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The Aboriginal Tent Embassy in Canberra celebrates its 40th anniversary. An incident where the Prime Minister was disturbed by around 50 protesters outside a restaurant makes security guards drag her hurriedly into a car. She loses a shoe, gaining her the nickname ‘Gingerella’ (alluding to Cinderella and PM Julia Gillard’s red hair). Media reports grossly exaggerate the events.
Gadigal-Wirradjuri man Matthew Myers becomes the first Aboriginal Australian to be appointed to the bench of the federal court.
Three former Aboriginal children’s homes are added to the NSW State Heritage RegisterCootamundra, Bomaderry Aboriginal Children’s Home and Kinchela Aboriginal Boys Training Home.
A Senate Committee reports back to government. The committee had travelled to Hermannsburg , Alice Springs, Maningrida and Darwin to record Aboriginal people's evidence as to the harm that had been done to them by the intervention and their rejection of the new Stronger Futures legislation. Federal Indigenous Affairs Minister Jenny Macklin, who had asked for the Senate Inquiry, subsequently overrides the findings by bringing in an early vote.
This unsavoury process shows just how little government cares about the views of Aboriginal people or about working in partnership with NT Aboriginal leaders. — Michelle Harris, journalist 
The Stronger Futures legislation passes through the lower house. Among the new measures is a potential jail term of 6 months for the possession of a single can of beer, and 18 months for more than 1.35 litres of alcohol.
The Department of Indigenous Affairs in Western Australia finally releases the report of its 2008 Stolen Wages Taskforce. Download the 2008 Taskforce report.
Between March and April, Aboriginal people set up tent embassies in Brisbane, Moree and Perth to draw attention to issues such as sovereignty and native title.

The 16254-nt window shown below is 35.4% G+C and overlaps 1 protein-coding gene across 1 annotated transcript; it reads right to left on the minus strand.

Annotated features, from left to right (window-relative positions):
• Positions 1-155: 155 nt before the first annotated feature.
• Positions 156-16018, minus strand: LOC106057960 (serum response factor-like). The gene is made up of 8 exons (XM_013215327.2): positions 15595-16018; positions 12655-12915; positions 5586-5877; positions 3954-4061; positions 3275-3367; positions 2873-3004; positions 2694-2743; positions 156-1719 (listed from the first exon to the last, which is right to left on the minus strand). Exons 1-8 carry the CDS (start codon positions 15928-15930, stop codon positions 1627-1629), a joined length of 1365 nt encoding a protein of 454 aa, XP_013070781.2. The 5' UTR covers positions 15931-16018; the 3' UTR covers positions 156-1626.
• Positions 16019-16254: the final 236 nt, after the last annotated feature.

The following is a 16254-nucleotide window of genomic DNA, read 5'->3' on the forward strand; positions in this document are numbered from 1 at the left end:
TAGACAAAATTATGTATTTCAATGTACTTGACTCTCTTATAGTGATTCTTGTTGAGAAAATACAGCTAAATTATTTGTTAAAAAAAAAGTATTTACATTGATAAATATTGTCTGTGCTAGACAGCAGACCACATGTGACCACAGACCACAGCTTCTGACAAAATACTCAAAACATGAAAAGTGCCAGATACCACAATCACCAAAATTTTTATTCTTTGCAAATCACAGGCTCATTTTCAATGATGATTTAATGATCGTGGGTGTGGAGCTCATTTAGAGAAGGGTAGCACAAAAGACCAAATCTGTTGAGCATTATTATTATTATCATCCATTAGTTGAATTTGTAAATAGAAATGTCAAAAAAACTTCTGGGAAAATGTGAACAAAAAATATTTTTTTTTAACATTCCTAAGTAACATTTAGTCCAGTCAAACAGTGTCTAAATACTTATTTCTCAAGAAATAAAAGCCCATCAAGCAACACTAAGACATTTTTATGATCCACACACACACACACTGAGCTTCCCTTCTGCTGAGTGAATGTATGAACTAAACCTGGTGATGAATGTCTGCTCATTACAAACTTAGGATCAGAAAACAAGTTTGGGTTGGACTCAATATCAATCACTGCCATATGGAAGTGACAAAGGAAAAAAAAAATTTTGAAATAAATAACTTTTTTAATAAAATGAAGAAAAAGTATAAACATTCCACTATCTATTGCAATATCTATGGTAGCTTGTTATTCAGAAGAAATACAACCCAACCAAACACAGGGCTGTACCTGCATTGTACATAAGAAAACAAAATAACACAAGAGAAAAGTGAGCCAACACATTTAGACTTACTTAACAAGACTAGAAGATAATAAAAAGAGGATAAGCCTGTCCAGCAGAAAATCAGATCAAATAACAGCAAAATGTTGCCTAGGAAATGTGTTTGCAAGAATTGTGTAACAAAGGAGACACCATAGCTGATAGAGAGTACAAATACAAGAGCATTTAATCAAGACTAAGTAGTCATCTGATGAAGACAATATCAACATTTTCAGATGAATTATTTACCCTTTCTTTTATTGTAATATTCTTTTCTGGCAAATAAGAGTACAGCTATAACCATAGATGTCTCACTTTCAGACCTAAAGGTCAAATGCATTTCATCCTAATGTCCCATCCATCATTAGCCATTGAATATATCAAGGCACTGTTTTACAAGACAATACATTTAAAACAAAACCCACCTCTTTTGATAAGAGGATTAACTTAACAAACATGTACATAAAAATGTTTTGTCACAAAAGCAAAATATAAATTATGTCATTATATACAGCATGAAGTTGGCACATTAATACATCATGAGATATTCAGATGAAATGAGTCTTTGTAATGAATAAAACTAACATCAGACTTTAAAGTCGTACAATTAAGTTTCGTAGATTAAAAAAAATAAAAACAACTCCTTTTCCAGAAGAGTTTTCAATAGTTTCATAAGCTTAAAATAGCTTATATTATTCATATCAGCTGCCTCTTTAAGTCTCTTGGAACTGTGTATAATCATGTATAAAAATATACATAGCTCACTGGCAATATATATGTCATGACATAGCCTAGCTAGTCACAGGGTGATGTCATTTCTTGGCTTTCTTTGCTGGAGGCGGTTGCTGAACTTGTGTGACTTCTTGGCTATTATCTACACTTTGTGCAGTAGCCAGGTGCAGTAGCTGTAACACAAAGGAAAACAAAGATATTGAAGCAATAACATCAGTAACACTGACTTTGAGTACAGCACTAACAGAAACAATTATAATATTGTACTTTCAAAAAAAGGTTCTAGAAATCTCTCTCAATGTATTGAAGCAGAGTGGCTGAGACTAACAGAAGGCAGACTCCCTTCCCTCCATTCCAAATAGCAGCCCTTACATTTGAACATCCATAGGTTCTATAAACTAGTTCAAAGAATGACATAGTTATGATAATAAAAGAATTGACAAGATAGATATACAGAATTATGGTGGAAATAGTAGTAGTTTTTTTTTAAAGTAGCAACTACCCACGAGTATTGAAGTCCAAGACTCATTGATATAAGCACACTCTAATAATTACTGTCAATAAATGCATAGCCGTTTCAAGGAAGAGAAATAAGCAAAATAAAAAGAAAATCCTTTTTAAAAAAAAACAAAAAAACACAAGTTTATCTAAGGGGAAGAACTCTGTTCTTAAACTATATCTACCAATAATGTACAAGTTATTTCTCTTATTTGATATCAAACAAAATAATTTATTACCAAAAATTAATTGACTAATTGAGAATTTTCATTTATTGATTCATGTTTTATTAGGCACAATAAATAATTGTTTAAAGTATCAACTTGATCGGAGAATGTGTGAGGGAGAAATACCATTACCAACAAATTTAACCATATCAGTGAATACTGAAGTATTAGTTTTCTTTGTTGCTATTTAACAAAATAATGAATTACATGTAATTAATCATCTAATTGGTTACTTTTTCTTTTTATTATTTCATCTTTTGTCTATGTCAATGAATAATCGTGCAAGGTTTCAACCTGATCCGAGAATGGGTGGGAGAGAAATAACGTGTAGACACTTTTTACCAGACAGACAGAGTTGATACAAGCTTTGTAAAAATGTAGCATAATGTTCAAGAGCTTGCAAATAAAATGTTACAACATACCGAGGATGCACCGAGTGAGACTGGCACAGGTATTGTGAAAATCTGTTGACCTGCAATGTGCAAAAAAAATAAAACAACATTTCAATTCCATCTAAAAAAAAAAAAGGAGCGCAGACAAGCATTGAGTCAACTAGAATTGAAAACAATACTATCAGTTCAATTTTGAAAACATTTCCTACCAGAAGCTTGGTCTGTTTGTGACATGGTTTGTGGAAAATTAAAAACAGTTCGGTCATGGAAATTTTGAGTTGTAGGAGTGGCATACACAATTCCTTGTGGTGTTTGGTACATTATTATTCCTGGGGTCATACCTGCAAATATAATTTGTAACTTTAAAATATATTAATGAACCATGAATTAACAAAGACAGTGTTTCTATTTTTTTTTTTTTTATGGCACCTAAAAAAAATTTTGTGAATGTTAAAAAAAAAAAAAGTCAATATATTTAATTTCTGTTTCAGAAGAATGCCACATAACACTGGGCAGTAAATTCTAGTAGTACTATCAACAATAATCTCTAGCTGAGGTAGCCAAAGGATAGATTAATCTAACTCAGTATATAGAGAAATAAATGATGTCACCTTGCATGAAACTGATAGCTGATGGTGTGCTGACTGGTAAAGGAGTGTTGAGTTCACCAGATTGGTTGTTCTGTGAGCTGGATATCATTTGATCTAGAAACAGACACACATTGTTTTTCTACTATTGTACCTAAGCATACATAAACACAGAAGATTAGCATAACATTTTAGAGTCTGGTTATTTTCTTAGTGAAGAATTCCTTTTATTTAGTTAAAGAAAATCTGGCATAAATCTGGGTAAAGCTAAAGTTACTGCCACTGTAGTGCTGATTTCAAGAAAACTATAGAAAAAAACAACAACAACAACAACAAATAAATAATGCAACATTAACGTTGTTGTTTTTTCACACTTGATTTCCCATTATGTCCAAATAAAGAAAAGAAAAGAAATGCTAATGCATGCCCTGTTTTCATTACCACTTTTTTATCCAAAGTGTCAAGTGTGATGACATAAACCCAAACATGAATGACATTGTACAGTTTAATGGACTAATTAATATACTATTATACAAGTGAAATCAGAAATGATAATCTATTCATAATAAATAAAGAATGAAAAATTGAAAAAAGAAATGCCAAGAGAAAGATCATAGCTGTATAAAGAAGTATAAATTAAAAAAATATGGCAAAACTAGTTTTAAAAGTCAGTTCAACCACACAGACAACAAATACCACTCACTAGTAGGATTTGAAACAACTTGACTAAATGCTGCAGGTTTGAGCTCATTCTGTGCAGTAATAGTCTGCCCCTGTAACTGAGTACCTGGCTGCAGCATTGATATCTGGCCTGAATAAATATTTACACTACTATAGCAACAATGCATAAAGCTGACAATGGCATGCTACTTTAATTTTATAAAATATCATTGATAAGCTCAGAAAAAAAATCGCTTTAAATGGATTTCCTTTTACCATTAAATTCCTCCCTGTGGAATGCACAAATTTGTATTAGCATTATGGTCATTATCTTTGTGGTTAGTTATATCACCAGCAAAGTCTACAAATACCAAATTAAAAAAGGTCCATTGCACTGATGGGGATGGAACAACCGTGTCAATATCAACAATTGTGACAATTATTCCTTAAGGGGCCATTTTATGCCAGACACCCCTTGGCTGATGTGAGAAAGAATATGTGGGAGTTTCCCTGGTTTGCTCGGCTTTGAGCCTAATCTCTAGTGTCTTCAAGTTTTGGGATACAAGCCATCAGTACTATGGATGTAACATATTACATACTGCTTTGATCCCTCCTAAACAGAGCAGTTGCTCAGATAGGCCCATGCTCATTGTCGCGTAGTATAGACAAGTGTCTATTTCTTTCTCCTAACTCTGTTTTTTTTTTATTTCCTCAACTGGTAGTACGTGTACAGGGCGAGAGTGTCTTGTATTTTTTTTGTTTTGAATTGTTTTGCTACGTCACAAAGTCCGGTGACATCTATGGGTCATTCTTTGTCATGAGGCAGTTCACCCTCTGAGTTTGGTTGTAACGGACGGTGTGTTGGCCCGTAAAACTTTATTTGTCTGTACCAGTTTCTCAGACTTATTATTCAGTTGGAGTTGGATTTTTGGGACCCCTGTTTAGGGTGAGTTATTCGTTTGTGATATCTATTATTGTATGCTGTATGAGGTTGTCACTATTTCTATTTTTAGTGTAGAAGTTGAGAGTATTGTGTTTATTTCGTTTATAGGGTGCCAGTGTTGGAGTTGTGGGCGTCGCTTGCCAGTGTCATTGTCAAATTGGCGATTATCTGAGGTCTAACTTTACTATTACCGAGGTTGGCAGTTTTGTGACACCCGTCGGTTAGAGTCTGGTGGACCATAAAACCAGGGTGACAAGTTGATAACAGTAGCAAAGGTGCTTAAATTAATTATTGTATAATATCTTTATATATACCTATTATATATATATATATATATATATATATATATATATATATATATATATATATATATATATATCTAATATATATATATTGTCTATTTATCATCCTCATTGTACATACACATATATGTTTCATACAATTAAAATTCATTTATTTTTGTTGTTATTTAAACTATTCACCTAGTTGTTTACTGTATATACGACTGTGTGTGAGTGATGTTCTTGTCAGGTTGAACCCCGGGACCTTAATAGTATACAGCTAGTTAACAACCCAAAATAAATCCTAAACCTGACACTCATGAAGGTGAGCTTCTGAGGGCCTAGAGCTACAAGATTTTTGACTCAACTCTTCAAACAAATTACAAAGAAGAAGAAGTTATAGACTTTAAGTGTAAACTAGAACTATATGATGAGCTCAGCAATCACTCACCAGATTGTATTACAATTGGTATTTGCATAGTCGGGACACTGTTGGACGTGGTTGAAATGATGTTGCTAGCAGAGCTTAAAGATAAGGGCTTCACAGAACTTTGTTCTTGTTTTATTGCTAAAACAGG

On TV Channel ABC, former prime minister Malcolm Fraser criticises the new government legislation on the NT intervention.
If you could translate it back over 100 years, I think AO Neville, protector from Western Australia, would be proud of this legislation. It is racist. It is paternalistic. — Malcolm Fraser, former prime minister 
The first Aboriginal-owned biobank opens in the Hunter Valley.
Veteran Aboriginal country musician Jimmy Little, dies after a long illness, aged 75, at his home in Dubbo in western NSW.
The NSW Governor launches the Justice Reinvestment Campaign which aims to spend more money on prevention and early intervention than imprisonment.
Campaign Stand For Freedom presents 43,000 signatures to the Australian government supporting Aboriginal demands that the Stronger Futures legislation be withdrawn.
Despite fierce resistance and a petition with 43,000 signatures, both government and opposition pass the Stronger Futures legislation, extending the Northern Territory Intervention for another 10 years. The laws introduce tougher penalties for alcohol offences (up to 6 months imprisonment for a single can of beer and 18 months for a 6-pack), extend pornography restrictions and continue to prevent courts from taking customary law or cultural practice into consideration. The law introduces the most severe social security penalty in living memory – a 13 week non-payment period – for parents and carers whose children are not attending school regularly.
The government extends income management to five new trial locations: Bankstown (NSW), Shepparton (VIC), Playford (SA) and Logan and Rockhampton (QLD).
Second progress scorecard of the Stolen Generations Working Partnership.
After widespread outrage and a petition signed by 20,337 people Facebook removes a page of Aboriginal memes which portrays Aboriginal people as drunks who sniff petrol and bludge on welfare.
More than 200 people, including newly arrived asylum seekers, receive an Aboriginal passport. The Aboriginal passport was first introduced in 1988 by Palawa (Tasmanian) activist, Michael Mansell, and was issued to an Aboriginal delegation that visited Libya.
The Australian Ballet announces that with Ella Havelka, a descendant of the Wiradjuri people, for the first time in its 50-year history, an Aboriginal dancer joins the ranks of the national ballet company.
The Martin-Luther University, Halle, Germany announces to return 4 skeletons and 3 skulls to Australia, but does not give a date .
In an historic day for Australia, SBS begins broadcasting nationally a dedicated Aboriginal TV service available free-to-air for the first time. The new channel incorporates NITV (National Indigenous Television) on SBS4 (digital channel 34) and starts at 12pm on 12/12/2012.
View article sources (3)
'Democratic process in tatters', Online Opinion, 29/2/2012, www.onlineopinion.com.au/view.asp?article=13309, retrieved 3/3/2012
 'Fraser labels NT intervention laws 'racist'', ABC Online, www.abc.net.au/lateline/content/2012/s3449248.htm, retrieved 14/3/2012
 'Martin-Luther-Universität gibt Skelette an die Aborigines zurück', Die Welt 27/10/2012